I am sick. Lovesick. I got a fever of a hundred and three. Hot blooded. Hot blooded. I wish I could tell you everything about her. But I can’t. I can only write about my own feelings. I’ll just say this one thing: She’s not “gay.” But she’s “a little bit gay for me.” It’s confusing for her, but not for me. I’m a seasoned lesbian. (Everything but cilantro.) I haven’t felt this way in a very long time.
Who knew this could happen at my advanced age? My baby sister Barb turned 60 recently, and now she signs herself, “Barbie 60.0.” That would make me Mary 67.5. Unimaginable. I first felt this way about a woman when I was a mere slip of an 18.0. “Our song”—unbeknownst to her—was “Woman” by Peter and Gordon. It was 1965, and it was the love that dared not speak its name. It was the first unconventional love I would experience, but not the last.
I wrote those first two paragraphs a few weeks ago. My fever has gone down slightly, but my love for (and trust of) this amazing woman has sky-rocketed. I can’t believe it.
I’ll call her “she.”
If only life were as simple as Facebook. I could just write, Relationship: Complicated.
My apologies to former lovers reading this. That was then, this is now. No comparisons. Life evolves, and sometimes we do, too. She and I feel that we were meant to get together on the playground (and workshop) of our minds and hearts. We have different—as well as similar—challenges, and we’ve already learned from each other. The banter and light verbal love play are intoxicating, but the drunkenness is fleeting. I’m learning that limitations and uncrossable boundaries can actually provide a freedom to soar above. She says she would like me to find a “complete” relationship, which she can’t give me for various reasons. I’m not interested in that. I’m much more interested in the inner life than the outer, and we are able to meet on that level. Though the screen is our palette, I am in love with the message, not the medium. She is a flesh and blood woman, proficient in the use of language, as I am. It’s amazing how much can be conveyed within that simple, seemingly colorless frame: some tears, some hearty LOLs, a few evocative icons, and the heart and intelligence to meet each other as equals and give and receive forgiveness for our failings. She believes in getting things out in the open. I’m more of a lurker. But I’m learning to love the challenge. One day there’s a misunderstanding—to be expected, since we are often typing at the same time, referring to earlier conversations or a parallel thread. She asks, “Are you playing games with me?” “No!” I stand my ground, assert my meaning. Suddenly “we can see clearly now”: Our first “fight” ends with mutual respect. I remind her what comes after a fight (make-up sex), but alas that’s not what we’re about. It’s a turning point, though, a moment of truth…. We both have trust issues, and we seem to be equally matched in guts and glory.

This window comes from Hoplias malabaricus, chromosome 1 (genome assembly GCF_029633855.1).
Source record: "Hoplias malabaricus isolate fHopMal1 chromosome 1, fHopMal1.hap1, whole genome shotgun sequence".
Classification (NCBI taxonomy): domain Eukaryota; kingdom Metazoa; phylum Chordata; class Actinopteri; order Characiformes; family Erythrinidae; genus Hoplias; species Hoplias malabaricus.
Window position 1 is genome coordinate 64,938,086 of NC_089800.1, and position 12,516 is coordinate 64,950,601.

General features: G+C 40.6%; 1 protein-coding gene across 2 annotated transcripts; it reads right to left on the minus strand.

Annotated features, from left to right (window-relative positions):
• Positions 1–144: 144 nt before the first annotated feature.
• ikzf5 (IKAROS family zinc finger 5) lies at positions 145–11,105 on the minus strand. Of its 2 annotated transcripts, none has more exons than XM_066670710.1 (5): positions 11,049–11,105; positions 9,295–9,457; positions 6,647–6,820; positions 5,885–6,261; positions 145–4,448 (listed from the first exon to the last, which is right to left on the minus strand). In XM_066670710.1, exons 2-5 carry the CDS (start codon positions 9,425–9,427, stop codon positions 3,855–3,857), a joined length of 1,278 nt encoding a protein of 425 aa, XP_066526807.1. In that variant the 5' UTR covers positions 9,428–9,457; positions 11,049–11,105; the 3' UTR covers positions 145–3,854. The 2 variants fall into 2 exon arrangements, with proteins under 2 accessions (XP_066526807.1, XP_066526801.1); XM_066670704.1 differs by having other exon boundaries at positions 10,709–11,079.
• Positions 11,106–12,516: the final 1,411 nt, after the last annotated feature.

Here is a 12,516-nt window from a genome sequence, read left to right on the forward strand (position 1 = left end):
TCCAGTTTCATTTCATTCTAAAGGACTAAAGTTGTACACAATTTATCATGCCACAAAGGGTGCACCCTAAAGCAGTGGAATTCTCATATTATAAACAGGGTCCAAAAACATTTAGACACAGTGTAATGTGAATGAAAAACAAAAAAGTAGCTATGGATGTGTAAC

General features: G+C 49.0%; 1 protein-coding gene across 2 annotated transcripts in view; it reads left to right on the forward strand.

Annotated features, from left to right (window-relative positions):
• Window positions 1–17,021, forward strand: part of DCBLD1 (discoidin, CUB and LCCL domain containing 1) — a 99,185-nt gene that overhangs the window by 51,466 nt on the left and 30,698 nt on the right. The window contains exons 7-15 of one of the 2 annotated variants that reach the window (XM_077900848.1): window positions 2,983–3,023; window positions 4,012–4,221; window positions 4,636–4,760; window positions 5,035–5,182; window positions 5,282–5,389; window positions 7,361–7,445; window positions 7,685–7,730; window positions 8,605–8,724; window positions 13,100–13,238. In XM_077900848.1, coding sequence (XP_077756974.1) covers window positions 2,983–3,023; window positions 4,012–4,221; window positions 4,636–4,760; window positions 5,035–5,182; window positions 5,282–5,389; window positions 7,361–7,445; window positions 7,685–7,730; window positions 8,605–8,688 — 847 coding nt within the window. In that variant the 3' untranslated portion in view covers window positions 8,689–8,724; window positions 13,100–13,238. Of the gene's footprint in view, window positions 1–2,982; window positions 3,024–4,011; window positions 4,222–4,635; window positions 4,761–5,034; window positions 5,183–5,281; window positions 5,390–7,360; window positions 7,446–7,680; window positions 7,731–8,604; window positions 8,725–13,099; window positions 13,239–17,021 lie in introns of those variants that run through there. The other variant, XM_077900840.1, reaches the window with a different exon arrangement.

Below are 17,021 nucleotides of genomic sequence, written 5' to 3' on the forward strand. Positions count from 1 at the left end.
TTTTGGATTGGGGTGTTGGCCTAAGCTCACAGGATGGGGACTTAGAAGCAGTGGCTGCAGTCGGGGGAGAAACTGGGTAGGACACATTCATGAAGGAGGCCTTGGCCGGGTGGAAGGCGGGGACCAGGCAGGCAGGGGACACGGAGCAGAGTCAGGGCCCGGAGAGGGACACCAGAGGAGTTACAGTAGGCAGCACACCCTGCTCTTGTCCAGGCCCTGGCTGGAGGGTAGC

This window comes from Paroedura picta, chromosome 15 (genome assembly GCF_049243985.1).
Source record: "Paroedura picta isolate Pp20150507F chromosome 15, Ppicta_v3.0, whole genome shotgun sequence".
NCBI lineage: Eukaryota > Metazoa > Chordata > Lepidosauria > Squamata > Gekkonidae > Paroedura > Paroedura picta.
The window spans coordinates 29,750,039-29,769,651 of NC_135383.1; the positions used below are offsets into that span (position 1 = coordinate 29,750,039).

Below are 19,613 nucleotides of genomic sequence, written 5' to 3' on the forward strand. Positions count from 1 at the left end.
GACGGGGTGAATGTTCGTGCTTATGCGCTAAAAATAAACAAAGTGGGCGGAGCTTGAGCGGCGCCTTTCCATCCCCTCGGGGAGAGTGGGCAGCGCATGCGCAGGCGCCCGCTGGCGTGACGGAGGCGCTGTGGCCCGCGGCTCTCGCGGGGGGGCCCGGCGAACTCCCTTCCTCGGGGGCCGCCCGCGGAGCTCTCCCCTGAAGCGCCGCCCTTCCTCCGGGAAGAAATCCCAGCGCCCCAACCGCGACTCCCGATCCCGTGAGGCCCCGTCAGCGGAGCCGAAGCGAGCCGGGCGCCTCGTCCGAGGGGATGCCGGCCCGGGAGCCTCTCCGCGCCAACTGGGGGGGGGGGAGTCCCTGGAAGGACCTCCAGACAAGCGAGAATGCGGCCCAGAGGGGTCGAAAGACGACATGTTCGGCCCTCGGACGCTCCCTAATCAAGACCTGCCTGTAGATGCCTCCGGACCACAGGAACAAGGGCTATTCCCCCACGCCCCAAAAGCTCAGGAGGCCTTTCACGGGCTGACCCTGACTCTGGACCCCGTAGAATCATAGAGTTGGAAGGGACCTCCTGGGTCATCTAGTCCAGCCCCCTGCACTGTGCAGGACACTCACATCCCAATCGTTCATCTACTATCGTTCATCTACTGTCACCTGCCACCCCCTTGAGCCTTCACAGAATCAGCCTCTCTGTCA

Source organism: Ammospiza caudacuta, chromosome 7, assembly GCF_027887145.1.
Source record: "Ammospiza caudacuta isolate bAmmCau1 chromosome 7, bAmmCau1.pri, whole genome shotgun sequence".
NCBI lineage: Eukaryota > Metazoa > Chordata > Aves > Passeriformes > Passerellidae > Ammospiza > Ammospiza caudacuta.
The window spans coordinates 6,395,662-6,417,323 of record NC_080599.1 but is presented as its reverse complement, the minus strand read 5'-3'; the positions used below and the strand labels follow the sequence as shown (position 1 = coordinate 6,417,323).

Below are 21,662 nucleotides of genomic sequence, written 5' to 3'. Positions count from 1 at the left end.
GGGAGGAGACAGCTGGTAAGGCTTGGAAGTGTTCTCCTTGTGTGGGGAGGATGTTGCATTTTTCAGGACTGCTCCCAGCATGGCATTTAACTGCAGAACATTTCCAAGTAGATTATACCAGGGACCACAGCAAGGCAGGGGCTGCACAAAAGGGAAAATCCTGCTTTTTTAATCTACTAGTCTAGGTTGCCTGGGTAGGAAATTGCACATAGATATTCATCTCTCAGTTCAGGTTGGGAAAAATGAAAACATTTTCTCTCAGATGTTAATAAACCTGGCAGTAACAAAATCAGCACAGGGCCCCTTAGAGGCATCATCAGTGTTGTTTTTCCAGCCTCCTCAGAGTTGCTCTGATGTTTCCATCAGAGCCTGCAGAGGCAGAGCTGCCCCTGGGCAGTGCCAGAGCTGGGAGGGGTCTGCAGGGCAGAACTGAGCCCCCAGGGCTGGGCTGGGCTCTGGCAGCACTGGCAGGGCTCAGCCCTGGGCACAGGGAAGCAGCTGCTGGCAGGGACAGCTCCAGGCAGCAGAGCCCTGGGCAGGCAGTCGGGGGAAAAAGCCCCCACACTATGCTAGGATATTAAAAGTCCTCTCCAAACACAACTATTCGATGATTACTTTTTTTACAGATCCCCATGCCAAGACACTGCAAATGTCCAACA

This thing started innocently enough. We were drawn to each other’s writing, and she to my paintings. I gave her a painting when I barely knew her. I could see that she was passionate about it, and the one she wanted was one I had thought no one would love but me.
Past middle age already, the body starts to fall apart. But the sexual flame can burn as hot as ever. The pounding heart when I see that she has left me a message: Priceless. It starts in the loins and progresses to the heart. On the one hand, my heart is sick with longing for what can never be. But on the other hand, I feel the simple joy of being alive and loving, not just her (in that heart-pounding way), but all my friends, and even some strangers, and humanity in general. I’m painting with my feverish heart. The images come fast and furious, and I paint them all, feel them all in my blood.
If I sound foolish, so be it. I am glad to feel this foolish, to have such a strong attraction to a woman with whom I can only relate via words on surrogate paper. I’m being here, now. Feeling what I feel as I go along. Dancing the pas de deux with a beautiful soul.
I had a new t-shirt made with the saying, “as is.” It was her idea, actually, that I would have to take her “as is.” And that’s exactly how I take her, and how she takes me. I have gained new confidence since my recent sexual escapade with an old friend… not just realizing that I’m capable of having sex, but that I want to. It’s been a long time since I even considered it. Self-confidence suffuses my being, makes me both lighter and stronger. This is true even though physical sex is not an option for us. But as I wrote in ‘zine #67, I am burning bright in myself. She is catching some of the passionate run-off, but I stake no claim on her. She’s only “a little bit gay.” Not enough to start a fire. I keep feeling like I’m borrowing Melissa Etheridge lyrics. Or Bruce Springsteen’s. Music is making me feel so full lately, so light on my feet. I dance inwardly and outwardly. We share songs that have touched us deeply. Music is the expression of sex, when sex is not on the table (so to speak). Sex is the heart’s blood. You don’t have to do it, but you can feel it, dammit… even we who live in the land where Puritans came to die.